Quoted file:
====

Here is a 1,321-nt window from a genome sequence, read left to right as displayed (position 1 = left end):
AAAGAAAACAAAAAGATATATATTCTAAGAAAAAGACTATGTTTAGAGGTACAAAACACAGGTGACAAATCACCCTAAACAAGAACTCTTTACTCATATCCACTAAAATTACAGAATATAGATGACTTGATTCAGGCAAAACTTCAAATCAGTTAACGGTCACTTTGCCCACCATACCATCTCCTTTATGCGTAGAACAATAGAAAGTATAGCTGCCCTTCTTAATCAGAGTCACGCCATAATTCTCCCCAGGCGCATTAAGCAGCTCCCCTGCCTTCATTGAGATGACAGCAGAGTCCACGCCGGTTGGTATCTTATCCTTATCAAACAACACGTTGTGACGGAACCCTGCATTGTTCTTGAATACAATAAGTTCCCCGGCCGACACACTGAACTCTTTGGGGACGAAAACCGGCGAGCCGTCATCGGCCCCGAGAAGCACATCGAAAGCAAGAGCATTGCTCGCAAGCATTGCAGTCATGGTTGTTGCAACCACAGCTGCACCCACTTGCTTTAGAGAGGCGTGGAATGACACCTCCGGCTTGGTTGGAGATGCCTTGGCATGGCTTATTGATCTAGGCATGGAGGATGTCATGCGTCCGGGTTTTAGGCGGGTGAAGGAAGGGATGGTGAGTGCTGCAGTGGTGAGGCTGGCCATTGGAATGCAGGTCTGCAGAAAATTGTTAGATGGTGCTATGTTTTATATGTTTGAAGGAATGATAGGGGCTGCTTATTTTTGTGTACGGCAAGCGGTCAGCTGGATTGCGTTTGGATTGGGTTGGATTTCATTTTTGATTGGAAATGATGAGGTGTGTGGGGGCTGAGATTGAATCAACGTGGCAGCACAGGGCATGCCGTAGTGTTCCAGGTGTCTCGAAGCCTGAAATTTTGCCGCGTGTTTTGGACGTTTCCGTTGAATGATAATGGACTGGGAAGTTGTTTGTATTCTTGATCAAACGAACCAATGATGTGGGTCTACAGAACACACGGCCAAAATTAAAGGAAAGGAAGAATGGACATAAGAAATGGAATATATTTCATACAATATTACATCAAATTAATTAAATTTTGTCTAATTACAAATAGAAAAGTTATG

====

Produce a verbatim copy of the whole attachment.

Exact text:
Here is a 1,321-nt window from a genome sequence, read left to right as displayed (position 1 = left end):
AAAGAAAACAAAAAGATATATATTCTAAGAAAAAGACTATGTTTAGAGGTACAAAACACAGGTGACAAATCACCCTAAACAAGAACTCTTTACTCATATCCACTAAAATTACAGAATATAGATGACTTGATTCAGGCAAAACTTCAAATCAGTTAACGGTCACTTTGCCCACCATACCATCTCCTTTATGCGTAGAACAATAGAAAGTATAGCTGCCCTTCTTAATCAGAGTCACGCCATAATTCTCCCCAGGCGCATTAAGCAGCTCCCCTGCCTTCATTGAGATGACAGCAGAGTCCACGCCGGTTGGTATCTTATCCTTATCAAACAACACGTTGTGACGGAACCCTGCATTGTTCTTGAATACAATAAGTTCCCCGGCCGACACACTGAACTCTTTGGGGACGAAAACCGGCGAGCCGTCATCGGCCCCGAGAAGCACATCGAAAGCAAGAGCATTGCTCGCAAGCATTGCAGTCATGGTTGTTGCAACCACAGCTGCACCCACTTGCTTTAGAGAGGCGTGGAATGACACCTCCGGCTTGGTTGGAGATGCCTTGGCATGGCTTATTGATCTAGGCATGGAGGATGTCATGCGTCCGGGTTTTAGGCGGGTGAAGGAAGGGATGGTGAGTGCTGCAGTGGTGAGGCTGGCCATTGGAATGCAGGTCTGCAGAAAATTGTTAGATGGTGCTATGTTTTATATGTTTGAAGGAATGATAGGGGCTGCTTATTTTTGTGTACGGCAAGCGGTCAGCTGGATTGCGTTTGGATTGGGTTGGATTTCATTTTTGATTGGAAATGATGAGGTGTGTGGGGGCTGAGATTGAATCAACGTGGCAGCACAGGGCATGCCGTAGTGTTCCAGGTGTCTCGAAGCCTGAAATTTTGCCGCGTGTTTTGGACGTTTCCGTTGAATGATAATGGACTGGGAAGTTGTTTGTATTCTTGATCAAACGAACCAATGATGTGGGTCTACAGAACACACGGCCAAAATTAAAGGAAAGGAAGAATGGACATAAGAAATGGAATATATTTCATACAATATTACATCAAATTAATTAAATTTTGTCTAATTACAAATAGAAAAGTTATG